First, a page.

Please note, each of these topics are fields unto themselves. These issues intersect and overlap while having distinct issues, there is a lot of complexity and nuance to these topics. Any one of these could, and should be a course to understand with more depth. This brief overview is meant to highlight some concerns that your WIL program might want to seek expertise in understanding more thoroughly. Also, there are many JEDI issues that are not featured such as socioeconomic status, faith and religious diversity, 2SLGBTQIA+ communities and linguistic diversity.

Decolonial Efforts in WIL

Decolonization puts effort, time, and resources to undo the lasting legacies of inequities and racism and the unequal power relations created by colonization.  In many ways, decolonization begins with recognizing and challenging the consequences of imperial history. Decolonization involves challenging the ways that businesses profit from and operate on Euro-centric values.  Decolonization asks us to disrupt 'business as usual' and involves examining relationships to the lands on which we work, and our relationships to Indigenous Peoples and their practices. This can result in placing WIL Practitioners in an interesting position as they navigate supporting the many and diverse employers and host organizations that may not appreciate disruptions to their 'business as usual.'

As the majority of British Columbia is on unceded, or unsurrendered land, it is really important that each of us work towards decolonizing our practices and policies in WIL.  As a WIL Practitioner you will want to be familiar with the Truth and Reconciliation Commission (TRC) of Canada's 94 Calls to Action, the United Nations Declaration of the Rights of Indigenous Peoples (UNDRIP), and the British Columbia government's adoption of UNDRIP - referred to DRIPA

There is a lot of work to do with respect to decolonization and working towards reconciliation. Being familiar with the ways that racism functions and then committing to being anti-racist is a good step. If you are considering taking a more serious look at decolonizing your WIL program, you may first want to connect with your Indigenous colleagues on campus and work together in these efforts.

Gender Diversity

Gender discrimination remains one of the most prevalent aspects of discrimination that exists in the labour market. For example,  according to Statistics Canada, 34% of Canadians with a STEM degree are women and they make up only 23% of Canadians working in science and technology.  In 2018, female employees aged 25 to 54 earned $4.13 (or 13.3%) less per hour, on average, than their male counterparts. In other words, these women earned $0.87 for every dollar earned by men (Stats Canada).

Many job applications still ask for gender or sex, which is extremely problematic for gender diverse people. What does an employer need this information for, especially if they are not asking for the information in inclusive ways?  Psychological and physical safety for gender-diverse people is of concern at many work places from being misgendered, being asked to speak on behalf of all gender diverse people, and to not being able use a washroom where it feels safe to be in lived gender.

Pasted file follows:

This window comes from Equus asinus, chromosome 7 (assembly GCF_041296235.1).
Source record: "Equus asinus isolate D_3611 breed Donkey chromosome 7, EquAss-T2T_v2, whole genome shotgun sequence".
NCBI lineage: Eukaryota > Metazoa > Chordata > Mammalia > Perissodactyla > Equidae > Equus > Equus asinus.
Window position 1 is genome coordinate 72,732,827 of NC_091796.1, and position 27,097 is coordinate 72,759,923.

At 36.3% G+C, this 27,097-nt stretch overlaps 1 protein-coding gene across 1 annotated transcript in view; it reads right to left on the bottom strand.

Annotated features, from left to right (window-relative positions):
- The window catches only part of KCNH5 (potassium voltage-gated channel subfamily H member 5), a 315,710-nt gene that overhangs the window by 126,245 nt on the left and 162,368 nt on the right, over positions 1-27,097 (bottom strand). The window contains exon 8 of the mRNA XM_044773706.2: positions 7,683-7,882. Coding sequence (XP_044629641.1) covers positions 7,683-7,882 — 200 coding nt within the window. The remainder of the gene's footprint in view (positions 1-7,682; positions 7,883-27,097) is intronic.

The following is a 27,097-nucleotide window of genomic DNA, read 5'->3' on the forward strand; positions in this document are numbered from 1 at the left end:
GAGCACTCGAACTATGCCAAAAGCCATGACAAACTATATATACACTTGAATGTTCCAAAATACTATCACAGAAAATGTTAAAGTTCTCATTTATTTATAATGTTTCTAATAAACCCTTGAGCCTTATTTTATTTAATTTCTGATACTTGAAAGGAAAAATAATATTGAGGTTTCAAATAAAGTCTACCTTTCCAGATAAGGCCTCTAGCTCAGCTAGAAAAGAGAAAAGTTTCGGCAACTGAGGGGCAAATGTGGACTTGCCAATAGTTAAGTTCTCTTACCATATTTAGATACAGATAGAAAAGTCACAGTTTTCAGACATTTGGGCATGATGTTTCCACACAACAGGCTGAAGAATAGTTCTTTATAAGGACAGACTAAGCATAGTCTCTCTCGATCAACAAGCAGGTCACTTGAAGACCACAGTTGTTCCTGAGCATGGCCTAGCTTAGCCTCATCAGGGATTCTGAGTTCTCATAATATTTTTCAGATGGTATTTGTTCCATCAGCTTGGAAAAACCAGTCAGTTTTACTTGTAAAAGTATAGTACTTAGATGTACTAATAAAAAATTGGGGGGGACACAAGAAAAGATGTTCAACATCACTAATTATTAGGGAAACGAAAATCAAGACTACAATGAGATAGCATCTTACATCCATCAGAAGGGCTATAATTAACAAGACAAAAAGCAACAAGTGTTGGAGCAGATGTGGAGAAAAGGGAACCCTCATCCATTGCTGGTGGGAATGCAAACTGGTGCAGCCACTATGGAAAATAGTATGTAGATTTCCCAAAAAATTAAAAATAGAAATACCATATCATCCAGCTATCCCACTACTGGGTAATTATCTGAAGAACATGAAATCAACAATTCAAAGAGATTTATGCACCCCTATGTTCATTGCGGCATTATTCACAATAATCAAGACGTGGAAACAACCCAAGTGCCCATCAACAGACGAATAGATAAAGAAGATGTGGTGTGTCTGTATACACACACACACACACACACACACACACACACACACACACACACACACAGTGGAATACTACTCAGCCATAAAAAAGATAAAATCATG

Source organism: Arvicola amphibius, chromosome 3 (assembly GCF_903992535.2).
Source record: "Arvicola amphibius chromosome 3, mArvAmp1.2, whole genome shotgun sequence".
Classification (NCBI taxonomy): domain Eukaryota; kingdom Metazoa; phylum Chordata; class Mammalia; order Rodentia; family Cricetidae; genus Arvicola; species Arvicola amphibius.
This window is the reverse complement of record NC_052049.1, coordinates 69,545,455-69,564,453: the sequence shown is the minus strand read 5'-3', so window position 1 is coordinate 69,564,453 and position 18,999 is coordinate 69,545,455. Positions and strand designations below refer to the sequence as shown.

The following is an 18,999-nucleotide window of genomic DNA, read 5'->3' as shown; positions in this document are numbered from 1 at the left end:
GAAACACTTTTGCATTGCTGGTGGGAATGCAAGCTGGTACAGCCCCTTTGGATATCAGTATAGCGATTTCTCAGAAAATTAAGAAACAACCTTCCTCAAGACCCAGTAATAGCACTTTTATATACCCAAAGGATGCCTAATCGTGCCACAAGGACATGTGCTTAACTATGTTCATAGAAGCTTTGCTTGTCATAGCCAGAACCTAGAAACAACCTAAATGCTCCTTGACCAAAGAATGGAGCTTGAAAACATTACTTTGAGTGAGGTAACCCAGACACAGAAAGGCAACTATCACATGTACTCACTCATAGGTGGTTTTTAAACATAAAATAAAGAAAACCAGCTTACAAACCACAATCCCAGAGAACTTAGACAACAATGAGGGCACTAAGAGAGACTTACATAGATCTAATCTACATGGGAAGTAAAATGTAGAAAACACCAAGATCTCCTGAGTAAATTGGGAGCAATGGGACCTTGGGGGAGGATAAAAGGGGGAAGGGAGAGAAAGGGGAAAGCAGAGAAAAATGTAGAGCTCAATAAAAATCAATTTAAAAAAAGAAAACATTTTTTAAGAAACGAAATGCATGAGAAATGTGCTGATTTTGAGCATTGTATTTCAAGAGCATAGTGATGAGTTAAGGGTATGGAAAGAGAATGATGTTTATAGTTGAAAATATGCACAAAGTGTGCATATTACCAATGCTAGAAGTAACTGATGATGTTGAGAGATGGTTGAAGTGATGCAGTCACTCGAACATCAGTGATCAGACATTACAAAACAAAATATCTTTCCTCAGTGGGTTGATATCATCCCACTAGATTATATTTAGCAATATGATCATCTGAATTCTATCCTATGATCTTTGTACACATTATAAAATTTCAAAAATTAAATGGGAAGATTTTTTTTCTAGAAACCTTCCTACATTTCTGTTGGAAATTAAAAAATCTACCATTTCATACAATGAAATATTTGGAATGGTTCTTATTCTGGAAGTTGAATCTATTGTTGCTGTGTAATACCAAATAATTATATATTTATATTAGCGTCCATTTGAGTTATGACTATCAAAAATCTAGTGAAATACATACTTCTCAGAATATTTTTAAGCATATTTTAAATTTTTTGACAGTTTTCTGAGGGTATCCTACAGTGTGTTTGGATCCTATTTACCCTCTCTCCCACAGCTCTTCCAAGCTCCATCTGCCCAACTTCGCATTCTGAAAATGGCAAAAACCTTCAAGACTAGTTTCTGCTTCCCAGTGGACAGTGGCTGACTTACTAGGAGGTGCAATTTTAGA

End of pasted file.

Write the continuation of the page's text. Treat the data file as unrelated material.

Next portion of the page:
Critical Race Theory

Critical race theory, originally used as a legal framework in the 1980's, looks at the ways that structural and racial disparities exist. Critical Race Theory (CRT) asks us to look at why there are disparities in outcomes for different people and to examine what practices may be unequal.  For example, in your WIL program you might wonder why there are not many Indigenous students. CRT asks that you to take the time and reflect on which policies and practices you might change to make your program more welcoming to all students. 

Read the infographic below to get a sense of this theory.  As you read, consider how you might apply this theory to your practice in supporting the WIL student journey.

Critical Race Theory

Key Features of Critical Race Theory transcript.docx

For a better understanding of CRT watch Gloria Ladson-Billings.  There has been a lot of confusion in the media about CRT in 2020-2021.  This short video helps to clarify why CRT is an important frame work in anti-racist efforts.


There can be multiple barriers for students with disabilities when navigating WIL programs and employment opportunities.  There are accessibility focused projects on the ACE-WIL hub which address how you might expand your programs to be more inclusive of students with disabilities. Some of the issues include:

  • difficult disclosure processes with uncertainty on how to manage with both WIL staff and employers
  • facing stigma and stereotypes
  • need for flexibility and part time opportunities
  • physical barriers / in accessible workspaces
  • lack of clarity with policies on whose responsibilities accommodation might rest (post-secondary institutions or employers)



Reflective Prompts


Think about a few examples from your WIL program to assess for justice, equity, decolonization, and inclusion. 

How are marginalized students addressed in your materials?  Is it enough? Who else might you need to chat with?

What is one change you might be able act on or become a champion for change? 

If you could change on things about your style in working with diverse students, what would it be?